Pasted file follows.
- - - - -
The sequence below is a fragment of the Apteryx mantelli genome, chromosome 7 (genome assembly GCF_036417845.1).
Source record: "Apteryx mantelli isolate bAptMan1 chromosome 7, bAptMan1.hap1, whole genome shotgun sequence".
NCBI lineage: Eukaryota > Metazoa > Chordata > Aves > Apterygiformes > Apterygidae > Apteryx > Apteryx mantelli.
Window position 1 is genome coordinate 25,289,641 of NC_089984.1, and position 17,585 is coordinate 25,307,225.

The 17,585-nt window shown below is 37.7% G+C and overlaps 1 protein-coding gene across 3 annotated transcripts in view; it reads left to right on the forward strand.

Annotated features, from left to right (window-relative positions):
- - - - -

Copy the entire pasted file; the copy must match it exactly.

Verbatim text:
The sequence below is a fragment of the Apteryx mantelli genome, chromosome 7 (genome assembly GCF_036417845.1).
Source record: "Apteryx mantelli isolate bAptMan1 chromosome 7, bAptMan1.hap1, whole genome shotgun sequence".
NCBI lineage: Eukaryota > Metazoa > Chordata > Aves > Apterygiformes > Apterygidae > Apteryx > Apteryx mantelli.
Window position 1 is genome coordinate 25,289,641 of NC_089984.1, and position 17,585 is coordinate 25,307,225.

The 17,585-nt window shown below is 37.7% G+C and overlaps 1 protein-coding gene across 3 annotated transcripts in view; it reads left to right on the forward strand.

Annotated features, from left to right (window-relative positions):